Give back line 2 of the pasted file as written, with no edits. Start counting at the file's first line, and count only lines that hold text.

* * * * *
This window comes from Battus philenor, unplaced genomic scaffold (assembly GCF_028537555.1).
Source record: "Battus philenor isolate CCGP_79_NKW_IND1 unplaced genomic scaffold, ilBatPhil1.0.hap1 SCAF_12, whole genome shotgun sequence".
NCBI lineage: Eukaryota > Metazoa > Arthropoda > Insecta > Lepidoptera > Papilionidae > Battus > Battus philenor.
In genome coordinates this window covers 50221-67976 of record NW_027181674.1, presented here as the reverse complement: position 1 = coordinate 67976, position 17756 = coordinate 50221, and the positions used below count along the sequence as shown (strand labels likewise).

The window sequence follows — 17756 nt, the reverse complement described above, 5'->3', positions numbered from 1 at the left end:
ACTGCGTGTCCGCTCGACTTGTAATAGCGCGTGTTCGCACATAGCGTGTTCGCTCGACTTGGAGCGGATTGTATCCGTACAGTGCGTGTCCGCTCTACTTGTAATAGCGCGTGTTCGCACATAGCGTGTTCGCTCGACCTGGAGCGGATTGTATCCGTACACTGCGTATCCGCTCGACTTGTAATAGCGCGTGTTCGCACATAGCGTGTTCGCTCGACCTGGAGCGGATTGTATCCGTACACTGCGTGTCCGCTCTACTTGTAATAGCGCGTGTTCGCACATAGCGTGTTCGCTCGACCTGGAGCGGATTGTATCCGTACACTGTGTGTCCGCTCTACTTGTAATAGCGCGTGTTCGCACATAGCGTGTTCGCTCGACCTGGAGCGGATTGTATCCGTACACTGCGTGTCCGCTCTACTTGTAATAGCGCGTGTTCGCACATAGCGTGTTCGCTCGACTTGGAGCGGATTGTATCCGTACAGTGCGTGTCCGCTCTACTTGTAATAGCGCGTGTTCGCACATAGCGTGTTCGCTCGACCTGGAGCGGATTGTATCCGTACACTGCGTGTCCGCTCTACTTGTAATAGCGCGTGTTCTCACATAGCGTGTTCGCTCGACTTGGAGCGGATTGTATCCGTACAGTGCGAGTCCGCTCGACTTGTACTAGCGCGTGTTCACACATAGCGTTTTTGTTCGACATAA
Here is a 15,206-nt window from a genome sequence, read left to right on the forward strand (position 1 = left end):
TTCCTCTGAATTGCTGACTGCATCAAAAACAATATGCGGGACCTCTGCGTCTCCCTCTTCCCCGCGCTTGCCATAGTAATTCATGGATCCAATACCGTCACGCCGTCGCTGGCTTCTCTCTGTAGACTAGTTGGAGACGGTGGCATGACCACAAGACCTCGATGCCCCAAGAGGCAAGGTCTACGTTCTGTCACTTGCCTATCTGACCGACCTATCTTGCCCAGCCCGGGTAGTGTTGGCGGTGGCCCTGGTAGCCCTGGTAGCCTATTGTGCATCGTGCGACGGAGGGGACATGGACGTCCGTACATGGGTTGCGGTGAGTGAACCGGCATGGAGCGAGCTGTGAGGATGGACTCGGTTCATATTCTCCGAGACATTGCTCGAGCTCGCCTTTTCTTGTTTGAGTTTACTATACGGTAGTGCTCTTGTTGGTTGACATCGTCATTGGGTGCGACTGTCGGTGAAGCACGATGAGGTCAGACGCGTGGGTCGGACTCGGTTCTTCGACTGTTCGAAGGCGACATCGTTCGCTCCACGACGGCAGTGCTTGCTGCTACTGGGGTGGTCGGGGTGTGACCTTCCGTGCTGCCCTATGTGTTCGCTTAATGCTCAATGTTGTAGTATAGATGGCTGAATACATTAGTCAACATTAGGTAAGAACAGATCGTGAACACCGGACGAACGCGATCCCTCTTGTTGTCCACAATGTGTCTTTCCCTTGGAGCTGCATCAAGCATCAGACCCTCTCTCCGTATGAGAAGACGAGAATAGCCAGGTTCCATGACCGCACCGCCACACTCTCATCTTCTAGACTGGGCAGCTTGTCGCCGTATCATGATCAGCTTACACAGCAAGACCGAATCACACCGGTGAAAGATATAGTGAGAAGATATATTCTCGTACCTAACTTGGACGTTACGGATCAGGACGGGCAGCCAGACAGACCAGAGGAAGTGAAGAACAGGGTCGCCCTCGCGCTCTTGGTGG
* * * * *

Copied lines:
Source record: "Battus philenor isolate CCGP_79_NKW_IND1 unplaced genomic scaffold, ilBatPhil1.0.hap1 SCAF_12, whole genome shotgun sequence".